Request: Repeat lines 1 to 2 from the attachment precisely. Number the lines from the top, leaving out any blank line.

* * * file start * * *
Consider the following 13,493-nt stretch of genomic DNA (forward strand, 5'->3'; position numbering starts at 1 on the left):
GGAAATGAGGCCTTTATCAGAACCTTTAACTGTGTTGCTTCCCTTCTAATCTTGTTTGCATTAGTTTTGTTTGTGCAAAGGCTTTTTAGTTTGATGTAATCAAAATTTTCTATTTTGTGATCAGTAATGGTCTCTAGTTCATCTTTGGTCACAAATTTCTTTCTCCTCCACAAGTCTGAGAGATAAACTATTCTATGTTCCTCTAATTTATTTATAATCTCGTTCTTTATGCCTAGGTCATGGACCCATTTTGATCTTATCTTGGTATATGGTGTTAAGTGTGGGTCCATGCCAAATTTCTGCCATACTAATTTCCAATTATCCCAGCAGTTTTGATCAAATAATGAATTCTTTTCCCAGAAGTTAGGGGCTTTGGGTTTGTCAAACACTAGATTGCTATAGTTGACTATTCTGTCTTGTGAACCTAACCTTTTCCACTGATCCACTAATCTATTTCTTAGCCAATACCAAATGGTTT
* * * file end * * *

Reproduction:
Consider the following 13,493-nt stretch of genomic DNA (forward strand, 5'->3'; position numbering starts at 1 on the left):
GGAAATGAGGCCTTTATCAGAACCTTTAACTGTGTTGCTTCCCTTCTAATCTTGTTTGCATTAGTTTTGTTTGTGCAAAGGCTTTTTAGTTTGATGTAATCAAAATTTTCTATTTTGTGATCAGTAATGGTCTCTAGTTCATCTTTGGTCACAAATTTCTTTCTCCTCCACAAGTCTGAGAGATAAACTATTCTATGTTCCTCTAATTTATTTATAATCTCGTTCTTTATGCCTAGGTCATGGACCCATTTTGATCTTATCTTGGTATATGGTGTTAAGTGTGGGTCCATGCCAAATTTCTGCCATACTAATTTCCAATTATCCCAGCAGTTTTGATCAAATAATGAATTCTTTTCCCAGAAGTTAGGGGCTTTGGGTTTGTCAAACACTAGATTGCTATAGTTGACTATTCTGTCTTGTGAACCTAACCTTTTCCACTGATCCACTAATCTATTTCTTAGCCAATACCAAATGGTTT